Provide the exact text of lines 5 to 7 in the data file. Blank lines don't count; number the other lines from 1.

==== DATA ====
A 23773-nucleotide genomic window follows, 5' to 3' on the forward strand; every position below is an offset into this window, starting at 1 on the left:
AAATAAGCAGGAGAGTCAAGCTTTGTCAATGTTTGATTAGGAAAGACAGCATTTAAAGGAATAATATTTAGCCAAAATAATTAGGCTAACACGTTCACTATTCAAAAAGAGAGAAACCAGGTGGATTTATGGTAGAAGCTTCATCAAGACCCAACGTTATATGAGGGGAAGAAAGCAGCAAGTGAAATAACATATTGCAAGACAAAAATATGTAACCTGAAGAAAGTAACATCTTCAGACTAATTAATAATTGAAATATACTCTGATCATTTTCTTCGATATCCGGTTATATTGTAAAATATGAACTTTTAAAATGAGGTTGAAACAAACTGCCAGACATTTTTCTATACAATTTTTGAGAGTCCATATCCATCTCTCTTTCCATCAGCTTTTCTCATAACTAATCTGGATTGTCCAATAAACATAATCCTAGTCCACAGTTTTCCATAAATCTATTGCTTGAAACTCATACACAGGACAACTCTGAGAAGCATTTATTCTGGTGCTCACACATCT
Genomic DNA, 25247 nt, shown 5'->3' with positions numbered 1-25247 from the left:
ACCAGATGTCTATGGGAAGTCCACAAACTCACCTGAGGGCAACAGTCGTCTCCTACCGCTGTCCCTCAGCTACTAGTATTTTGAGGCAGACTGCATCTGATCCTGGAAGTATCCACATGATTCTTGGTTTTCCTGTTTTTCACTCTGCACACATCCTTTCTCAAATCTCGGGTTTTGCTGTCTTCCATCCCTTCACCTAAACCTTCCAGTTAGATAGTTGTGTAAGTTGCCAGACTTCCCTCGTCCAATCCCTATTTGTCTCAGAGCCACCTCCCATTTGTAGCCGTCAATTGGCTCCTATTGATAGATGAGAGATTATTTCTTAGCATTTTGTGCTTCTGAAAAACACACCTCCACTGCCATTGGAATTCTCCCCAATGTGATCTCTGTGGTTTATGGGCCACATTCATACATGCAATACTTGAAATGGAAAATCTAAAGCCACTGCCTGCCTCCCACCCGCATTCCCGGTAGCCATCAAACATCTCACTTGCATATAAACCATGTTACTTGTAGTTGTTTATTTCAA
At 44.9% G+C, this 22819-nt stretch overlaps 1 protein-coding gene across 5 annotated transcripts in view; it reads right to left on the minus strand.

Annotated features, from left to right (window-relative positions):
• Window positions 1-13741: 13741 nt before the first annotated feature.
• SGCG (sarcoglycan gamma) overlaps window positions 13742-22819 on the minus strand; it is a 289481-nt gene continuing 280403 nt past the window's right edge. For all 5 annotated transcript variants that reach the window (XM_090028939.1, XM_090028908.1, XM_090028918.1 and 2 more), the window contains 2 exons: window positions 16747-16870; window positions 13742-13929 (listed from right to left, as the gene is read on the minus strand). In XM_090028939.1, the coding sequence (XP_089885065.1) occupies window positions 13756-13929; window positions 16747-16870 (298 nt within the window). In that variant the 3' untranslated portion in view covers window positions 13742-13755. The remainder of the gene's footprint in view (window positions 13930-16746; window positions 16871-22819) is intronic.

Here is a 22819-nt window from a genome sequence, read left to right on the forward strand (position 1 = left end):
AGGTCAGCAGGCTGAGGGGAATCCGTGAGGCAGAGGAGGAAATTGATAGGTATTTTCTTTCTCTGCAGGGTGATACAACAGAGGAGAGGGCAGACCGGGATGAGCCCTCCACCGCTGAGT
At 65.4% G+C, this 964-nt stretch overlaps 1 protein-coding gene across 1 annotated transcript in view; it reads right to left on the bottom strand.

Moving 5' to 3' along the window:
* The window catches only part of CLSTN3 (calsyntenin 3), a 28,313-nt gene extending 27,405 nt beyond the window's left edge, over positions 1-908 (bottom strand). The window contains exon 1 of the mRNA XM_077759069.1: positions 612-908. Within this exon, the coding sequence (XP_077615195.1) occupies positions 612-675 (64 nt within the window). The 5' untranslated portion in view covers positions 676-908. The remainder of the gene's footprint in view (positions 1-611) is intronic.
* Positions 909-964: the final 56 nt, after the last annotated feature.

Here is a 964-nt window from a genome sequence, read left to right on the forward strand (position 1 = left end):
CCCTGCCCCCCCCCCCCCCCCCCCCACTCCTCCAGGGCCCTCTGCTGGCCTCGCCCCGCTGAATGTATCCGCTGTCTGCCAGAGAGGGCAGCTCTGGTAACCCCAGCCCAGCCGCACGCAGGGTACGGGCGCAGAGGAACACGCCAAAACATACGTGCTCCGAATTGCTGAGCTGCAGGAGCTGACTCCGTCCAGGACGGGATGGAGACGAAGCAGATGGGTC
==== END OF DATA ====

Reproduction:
At 44.9% G+C, this 22819-nt stretch overlaps 1 protein-coding gene across 5 annotated transcripts in view; it reads right to left on the minus strand.

Annotated features, from left to right (window-relative positions):
• Window positions 1-13741: 13741 nt before the first annotated feature.